It just doesn’t add up.
On the one hand, we see regular articles on how the EU is falling apart; on the other we see Ukrainians willing to die to join the organization.
The battle between the Ukrainian protestors and the pro-Russian government in Kiev gets worse by the day.
What will be the end result?
If the opposition succeeds and Ukraine joins the European Union, the country, at 233,062 square miles, will be its biggest member. (If Turkey eventually joins, it will slide to second place.) It would also change the center of gravity, moving the parameters of the EU further east.
The EU is protesting the treatment of the demonstrators, as is the US. The EU does not have the military power to take on Ukraine, which is backed by a seemingly resurgent Russia. But it does have economic power – and more of it than Moscow. Sanctions imposed by the EU could have a profound effect on the Ukraine.
Russia is buying Ukrainian support with aid paid for from its oil revenues. But the EU is the world’s biggest trading bloc and carries a lot of economic clout.
It’s going to be interesting to see who comes out on top.
The Ukraine itself is divided. The western half of the country was a part of the Austrian Empire until World War I, so naturally leans toward the West. The eastern part was ruled by Czarist Russia and leans east. Russia has strong emotional and historical ties with the country going back to 988 AD when Kiev’s leader converted to Christianity and chose the Byzantine Eastern Christian rite over Roman Catholicism. Russia continues to follow this religious system, still seeing itself as the Third Rome.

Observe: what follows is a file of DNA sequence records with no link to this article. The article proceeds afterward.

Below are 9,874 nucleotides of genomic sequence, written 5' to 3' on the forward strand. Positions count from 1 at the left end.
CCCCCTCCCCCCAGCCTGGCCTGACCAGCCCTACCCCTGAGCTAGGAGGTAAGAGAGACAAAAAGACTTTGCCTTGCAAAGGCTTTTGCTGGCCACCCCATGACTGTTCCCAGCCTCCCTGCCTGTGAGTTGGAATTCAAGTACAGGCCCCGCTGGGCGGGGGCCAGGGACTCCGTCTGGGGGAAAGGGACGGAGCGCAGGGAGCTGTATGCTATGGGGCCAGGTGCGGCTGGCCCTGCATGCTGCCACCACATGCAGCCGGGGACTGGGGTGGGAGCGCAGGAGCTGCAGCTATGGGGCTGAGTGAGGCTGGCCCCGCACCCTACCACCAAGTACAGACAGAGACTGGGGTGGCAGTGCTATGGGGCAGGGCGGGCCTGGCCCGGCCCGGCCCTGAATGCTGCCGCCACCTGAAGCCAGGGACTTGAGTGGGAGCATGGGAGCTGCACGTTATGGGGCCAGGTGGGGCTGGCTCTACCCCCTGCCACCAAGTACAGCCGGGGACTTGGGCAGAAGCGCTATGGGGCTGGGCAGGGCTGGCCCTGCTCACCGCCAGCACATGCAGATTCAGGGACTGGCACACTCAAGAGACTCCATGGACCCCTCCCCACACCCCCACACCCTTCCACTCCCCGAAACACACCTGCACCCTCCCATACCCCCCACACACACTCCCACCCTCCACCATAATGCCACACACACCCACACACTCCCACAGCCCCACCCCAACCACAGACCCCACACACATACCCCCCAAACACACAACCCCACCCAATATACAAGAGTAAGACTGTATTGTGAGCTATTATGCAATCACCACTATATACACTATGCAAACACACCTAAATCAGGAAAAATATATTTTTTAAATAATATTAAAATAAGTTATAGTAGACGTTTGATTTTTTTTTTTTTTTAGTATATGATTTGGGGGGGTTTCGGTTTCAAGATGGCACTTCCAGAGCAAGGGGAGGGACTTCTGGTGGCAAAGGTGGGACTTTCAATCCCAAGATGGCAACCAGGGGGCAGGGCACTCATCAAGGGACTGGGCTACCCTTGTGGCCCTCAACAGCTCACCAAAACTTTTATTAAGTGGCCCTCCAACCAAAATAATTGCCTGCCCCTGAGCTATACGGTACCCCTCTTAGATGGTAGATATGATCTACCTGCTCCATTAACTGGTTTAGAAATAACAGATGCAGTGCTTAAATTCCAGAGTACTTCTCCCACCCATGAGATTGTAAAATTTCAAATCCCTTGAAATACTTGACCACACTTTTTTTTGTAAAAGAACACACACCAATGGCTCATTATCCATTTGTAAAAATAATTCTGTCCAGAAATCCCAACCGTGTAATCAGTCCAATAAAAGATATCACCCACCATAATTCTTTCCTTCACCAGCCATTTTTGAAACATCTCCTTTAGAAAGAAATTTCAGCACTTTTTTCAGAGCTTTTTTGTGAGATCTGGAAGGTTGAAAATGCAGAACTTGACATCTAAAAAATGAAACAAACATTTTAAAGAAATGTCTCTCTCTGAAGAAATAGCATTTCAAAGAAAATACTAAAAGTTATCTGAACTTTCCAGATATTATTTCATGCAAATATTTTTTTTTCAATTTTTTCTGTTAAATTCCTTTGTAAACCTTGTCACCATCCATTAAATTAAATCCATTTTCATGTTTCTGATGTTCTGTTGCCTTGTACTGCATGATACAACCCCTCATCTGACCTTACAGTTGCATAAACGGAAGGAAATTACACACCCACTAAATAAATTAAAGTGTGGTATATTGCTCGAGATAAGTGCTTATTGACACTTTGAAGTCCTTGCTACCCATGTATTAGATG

Germany and Russia fought over Ukraine in both world wars. This time, there is no physical fighting except for the violent demonstrations in Kiev. But the country could be headed for civil war, which won’t benefit anybody. It is also possible that Russia will intervene militarily if President Putin fears losing Ukraine to the West. An invasion from Russia, however, could backfire.
The reality of massive pro-EU demonstrations contrasts sharply with disillusionment directed toward the EU in western Europe. Ukraine successfully joining the organization will give the others a boost – showing that the ideal of European unity is far from dead.